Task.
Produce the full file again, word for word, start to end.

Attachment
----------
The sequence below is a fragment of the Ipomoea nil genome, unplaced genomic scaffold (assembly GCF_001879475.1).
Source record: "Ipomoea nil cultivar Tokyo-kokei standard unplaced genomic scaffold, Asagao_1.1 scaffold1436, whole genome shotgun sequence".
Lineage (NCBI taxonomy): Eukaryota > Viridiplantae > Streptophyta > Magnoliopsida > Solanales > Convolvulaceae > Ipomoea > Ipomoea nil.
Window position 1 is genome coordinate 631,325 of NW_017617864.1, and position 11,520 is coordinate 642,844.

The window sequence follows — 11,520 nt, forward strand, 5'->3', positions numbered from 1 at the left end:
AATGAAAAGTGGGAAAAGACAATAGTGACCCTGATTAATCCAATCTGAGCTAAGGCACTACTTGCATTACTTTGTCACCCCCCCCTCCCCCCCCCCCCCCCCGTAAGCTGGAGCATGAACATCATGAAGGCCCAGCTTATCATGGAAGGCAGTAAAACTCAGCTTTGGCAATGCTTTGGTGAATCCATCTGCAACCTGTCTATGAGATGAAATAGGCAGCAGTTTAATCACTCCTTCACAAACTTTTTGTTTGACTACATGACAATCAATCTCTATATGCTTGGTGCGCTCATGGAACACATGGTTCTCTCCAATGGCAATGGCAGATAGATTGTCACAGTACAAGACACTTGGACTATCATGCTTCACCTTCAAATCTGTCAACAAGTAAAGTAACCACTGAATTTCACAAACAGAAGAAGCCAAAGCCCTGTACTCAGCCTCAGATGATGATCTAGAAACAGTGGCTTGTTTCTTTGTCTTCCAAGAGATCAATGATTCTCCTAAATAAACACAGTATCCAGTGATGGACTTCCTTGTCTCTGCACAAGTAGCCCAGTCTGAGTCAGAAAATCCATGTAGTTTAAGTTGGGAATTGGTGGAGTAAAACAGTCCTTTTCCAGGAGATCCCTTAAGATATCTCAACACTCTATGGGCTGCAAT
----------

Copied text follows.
The sequence below is a fragment of the Ipomoea nil genome, unplaced genomic scaffold (assembly GCF_001879475.1).
Source record: "Ipomoea nil cultivar Tokyo-kokei standard unplaced genomic scaffold, Asagao_1.1 scaffold1436, whole genome shotgun sequence".
Lineage (NCBI taxonomy): Eukaryota > Viridiplantae > Streptophyta > Magnoliopsida > Solanales > Convolvulaceae > Ipomoea > Ipomoea nil.
Window position 1 is genome coordinate 631,325 of NW_017617864.1, and position 11,520 is coordinate 642,844.

The window sequence follows — 11,520 nt, forward strand, 5'->3', positions numbered from 1 at the left end:
AATGAAAAGTGGGAAAAGACAATAGTGACCCTGATTAATCCAATCTGAGCTAAGGCACTACTTGCATTACTTTGTCACCCCCCCCTCCCCCCCCCCCCCCCCGTAAGCTGGAGCATGAACATCATGAAGGCCCAGCTTATCATGGAAGGCAGTAAAACTCAGCTTTGGCAATGCTTTGGTGAATCCATCTGCAACCTGTCTATGAGATGAAATAGGCAGCAGTTTAATCACTCCTTCACAAACTTTTTGTTTGACTACATGACAATCAATCTCTATATGCTTGGTGCGCTCATGGAACACATGGTTCTCTCCAATGGCAATGGCAGATAGATTGTCACAGTACAAGACACTTGGACTATCATGCTTCACCTTCAAATCTGTCAACAAGTAAAGTAACCACTGAATTTCACAAACAGAAGAAGCCAAAGCCCTGTACTCAGCCTCAGATGATGATCTAGAAACAGTGGCTTGTTTCTTTGTCTTCCAAGAGATCAATGATTCTCCTAAATAAACACAGTATCCAGTGATGGACTTCCTTGTCTCTGCACAAGTAGCCCAGTCTGAGTCAGAAAATCCATGTAGTTTAAGTTGGGAATTGGTGGAGTAAAACAGTCCTTTTCCAGGAGATCCCTTAAGATATCTCAACACTCTATGGGCTGCAAT